The Scan

The One to Beat

Forbes' Matthew Herper profiles Jay Flatley, the company, and the field he pushed to new heights.

This Week in Nature

In Nature this week: role of marine mammals in bringing tuberculosis to the Americas, and more.

The US National Institutes of Health is to look into racial disparities in grant funding.

In Genome Research this week: method to identify tumor copy number architecture, recurrent fusion transcript in gliomas, and more.

All Along the Genome

Schizophrenia study provides possible avenues for drug development research.

Following the Curve

Chemical & Engineering News takes a look at the sequencing market.

Could epigenetic research and worries about fetal development lead to restrictions on women?

A pair of researchers developed an algorithm to disentangle the perceived contribution of an author to a paper.

People to Watch

Tech Review presents it list of up-and-coming researchers, humanitarians, and entrepreneurs.

This Week in PNAS

In PNAS this week: advantage of pygmy phenotype, optogenetic approach to activate neurons, and more.

Big Pregnancy Data

The influx of more and more data from genetic screening and marketing is changing pregnancies, the Atlantic writes.

For Data Cleanliness

'Data wrangling' is a limiting step of analyzing big data, the New York Times reports.

This Week in PLOS

In PLOS this week: GEBA rationale, transcriptional changes in oyster exposed to pathogen, and more.

Search Here

One company aims to be the search engine for genomic data.

This Week in Science

In Science this week: CRISPR/Cas9 editing of Duchenne muscular dystrophy mouse model, and more.

The Cost Burden

Researchers examine the financial cost of research misconduct.

In a column, Carl Zimmer discusses whether there may be a link between the microbiome and behavior.

How Long to a Degree

Some Indian universities are being instructed to shorten their undergraduate science programs to three years.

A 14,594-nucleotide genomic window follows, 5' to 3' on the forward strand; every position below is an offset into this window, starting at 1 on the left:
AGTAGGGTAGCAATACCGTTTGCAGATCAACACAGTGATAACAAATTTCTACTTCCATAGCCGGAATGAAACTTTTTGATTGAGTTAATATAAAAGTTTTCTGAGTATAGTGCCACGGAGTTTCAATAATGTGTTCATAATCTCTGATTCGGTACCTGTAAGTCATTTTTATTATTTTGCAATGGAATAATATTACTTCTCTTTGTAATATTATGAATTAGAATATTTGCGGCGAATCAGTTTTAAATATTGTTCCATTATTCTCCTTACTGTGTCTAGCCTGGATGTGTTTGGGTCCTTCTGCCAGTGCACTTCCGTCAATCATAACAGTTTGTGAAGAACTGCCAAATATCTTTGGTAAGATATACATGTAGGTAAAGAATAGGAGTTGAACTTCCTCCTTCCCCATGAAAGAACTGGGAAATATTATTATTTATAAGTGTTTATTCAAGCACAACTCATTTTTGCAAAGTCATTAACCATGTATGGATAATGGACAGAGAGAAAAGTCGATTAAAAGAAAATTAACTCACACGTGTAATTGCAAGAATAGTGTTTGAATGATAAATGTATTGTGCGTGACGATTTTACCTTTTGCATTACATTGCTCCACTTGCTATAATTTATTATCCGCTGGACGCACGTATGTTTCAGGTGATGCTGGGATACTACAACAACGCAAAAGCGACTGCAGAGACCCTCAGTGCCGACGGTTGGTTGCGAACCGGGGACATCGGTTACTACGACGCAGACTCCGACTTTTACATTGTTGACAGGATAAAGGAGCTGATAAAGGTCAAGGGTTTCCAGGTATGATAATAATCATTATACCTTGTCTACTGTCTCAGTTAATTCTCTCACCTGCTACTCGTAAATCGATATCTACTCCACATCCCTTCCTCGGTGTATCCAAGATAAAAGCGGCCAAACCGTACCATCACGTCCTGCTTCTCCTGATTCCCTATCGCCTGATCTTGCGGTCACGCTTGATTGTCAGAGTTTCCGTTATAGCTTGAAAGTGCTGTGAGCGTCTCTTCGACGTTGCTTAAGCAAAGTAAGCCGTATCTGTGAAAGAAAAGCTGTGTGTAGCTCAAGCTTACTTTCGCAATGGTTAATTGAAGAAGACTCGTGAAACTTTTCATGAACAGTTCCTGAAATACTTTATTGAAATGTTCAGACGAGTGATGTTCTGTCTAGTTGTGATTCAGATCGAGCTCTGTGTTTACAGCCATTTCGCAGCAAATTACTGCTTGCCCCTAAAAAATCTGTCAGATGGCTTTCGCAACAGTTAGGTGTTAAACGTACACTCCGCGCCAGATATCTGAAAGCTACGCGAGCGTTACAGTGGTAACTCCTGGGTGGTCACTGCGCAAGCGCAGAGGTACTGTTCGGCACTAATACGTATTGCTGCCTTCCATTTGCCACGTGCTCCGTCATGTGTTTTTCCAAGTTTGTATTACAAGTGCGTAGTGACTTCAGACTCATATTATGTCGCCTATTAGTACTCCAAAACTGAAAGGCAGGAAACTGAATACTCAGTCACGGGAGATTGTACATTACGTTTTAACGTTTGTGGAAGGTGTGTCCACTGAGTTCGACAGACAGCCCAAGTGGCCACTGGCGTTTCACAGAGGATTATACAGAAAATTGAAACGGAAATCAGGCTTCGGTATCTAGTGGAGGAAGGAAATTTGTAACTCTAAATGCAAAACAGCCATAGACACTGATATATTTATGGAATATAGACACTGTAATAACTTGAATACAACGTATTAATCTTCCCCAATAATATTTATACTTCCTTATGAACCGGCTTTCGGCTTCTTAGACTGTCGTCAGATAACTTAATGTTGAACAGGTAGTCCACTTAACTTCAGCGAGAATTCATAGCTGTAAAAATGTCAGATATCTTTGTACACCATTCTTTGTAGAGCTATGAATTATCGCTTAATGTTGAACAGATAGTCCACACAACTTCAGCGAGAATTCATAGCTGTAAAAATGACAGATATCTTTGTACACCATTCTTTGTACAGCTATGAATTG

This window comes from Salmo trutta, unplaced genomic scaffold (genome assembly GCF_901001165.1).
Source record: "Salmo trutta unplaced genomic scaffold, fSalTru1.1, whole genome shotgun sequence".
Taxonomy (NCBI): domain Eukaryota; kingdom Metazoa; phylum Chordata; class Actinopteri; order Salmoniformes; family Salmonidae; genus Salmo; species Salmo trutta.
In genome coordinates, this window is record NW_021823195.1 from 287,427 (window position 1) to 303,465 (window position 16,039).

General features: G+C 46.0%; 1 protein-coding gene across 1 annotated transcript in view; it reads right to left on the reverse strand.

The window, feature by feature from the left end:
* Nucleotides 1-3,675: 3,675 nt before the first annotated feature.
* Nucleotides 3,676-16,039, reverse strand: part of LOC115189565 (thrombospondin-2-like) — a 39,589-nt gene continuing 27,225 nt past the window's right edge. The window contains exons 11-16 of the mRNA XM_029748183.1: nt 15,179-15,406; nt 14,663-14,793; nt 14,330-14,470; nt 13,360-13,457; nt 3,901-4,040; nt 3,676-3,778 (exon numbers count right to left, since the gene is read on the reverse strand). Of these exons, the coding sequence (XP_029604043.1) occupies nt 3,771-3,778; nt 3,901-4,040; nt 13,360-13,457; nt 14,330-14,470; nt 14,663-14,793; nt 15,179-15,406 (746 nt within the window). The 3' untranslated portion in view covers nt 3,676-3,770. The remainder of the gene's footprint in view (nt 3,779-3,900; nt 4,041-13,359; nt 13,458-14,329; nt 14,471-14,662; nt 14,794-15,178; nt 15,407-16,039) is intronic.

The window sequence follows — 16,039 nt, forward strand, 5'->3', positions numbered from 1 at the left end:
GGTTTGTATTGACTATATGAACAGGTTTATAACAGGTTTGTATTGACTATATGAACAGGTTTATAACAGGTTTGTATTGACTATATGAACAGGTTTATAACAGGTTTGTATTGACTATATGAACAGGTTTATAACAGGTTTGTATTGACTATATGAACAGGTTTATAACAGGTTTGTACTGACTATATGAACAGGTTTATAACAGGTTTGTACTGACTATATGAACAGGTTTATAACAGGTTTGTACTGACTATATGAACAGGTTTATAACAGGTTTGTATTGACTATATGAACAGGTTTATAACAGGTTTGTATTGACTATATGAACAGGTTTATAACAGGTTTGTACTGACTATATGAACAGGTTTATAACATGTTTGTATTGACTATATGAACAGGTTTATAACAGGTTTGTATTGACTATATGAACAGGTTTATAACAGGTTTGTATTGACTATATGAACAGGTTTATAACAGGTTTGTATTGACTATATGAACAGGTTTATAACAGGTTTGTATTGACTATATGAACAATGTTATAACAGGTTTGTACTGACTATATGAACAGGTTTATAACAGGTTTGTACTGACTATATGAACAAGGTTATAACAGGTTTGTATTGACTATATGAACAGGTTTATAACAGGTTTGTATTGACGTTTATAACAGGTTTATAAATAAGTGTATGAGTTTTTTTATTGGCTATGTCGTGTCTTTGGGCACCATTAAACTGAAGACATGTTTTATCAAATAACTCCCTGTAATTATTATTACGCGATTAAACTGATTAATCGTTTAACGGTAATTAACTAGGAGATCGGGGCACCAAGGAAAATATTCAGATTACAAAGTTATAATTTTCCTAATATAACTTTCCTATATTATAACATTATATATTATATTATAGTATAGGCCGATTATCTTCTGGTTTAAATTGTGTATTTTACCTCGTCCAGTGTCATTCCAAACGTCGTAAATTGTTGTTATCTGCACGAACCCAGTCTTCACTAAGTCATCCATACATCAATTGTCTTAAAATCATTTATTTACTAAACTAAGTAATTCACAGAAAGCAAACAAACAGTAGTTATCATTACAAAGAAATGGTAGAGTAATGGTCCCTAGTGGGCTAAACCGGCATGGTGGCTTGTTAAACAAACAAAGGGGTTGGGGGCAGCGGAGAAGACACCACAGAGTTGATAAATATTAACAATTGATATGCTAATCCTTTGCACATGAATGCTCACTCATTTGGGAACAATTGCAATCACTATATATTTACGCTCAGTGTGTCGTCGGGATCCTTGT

Researchers present a new annotation of the cat genome.

This Week in Nature

In Nature this week: the Antarctic midge genome, and more.

Gauge of Risk

A company says it will soon offer a DNA-based test for suicide risk.

Very Own Mouse

Mouse avatars offer a way to determine treatment course for cancer patients, if the results come quickly enough.

So Many Proteins

Two efforts to catalog the human proteome identify core proteins as well as ones that are expressed throughout the body.

In Genome Biology this week: microbiome changes over time, peach domestication, and more.

Sequence Vibrations

Researchers identify oligionucleotides based on their resonance.


Graduate students in India are protesting their low pay.

A study of hiring patterns appearing in Science Advances finds that institutional prestige of where someone got their PhD affects where they land a faculty position.

Twitter may not just be a land of over-sharing and self-promotion, but also a place to grow scientific contacts and possibly land a job, Nature reports.

The US National Institutes of Health is seeking thoughts on the development of an emeritus award for senior researchers.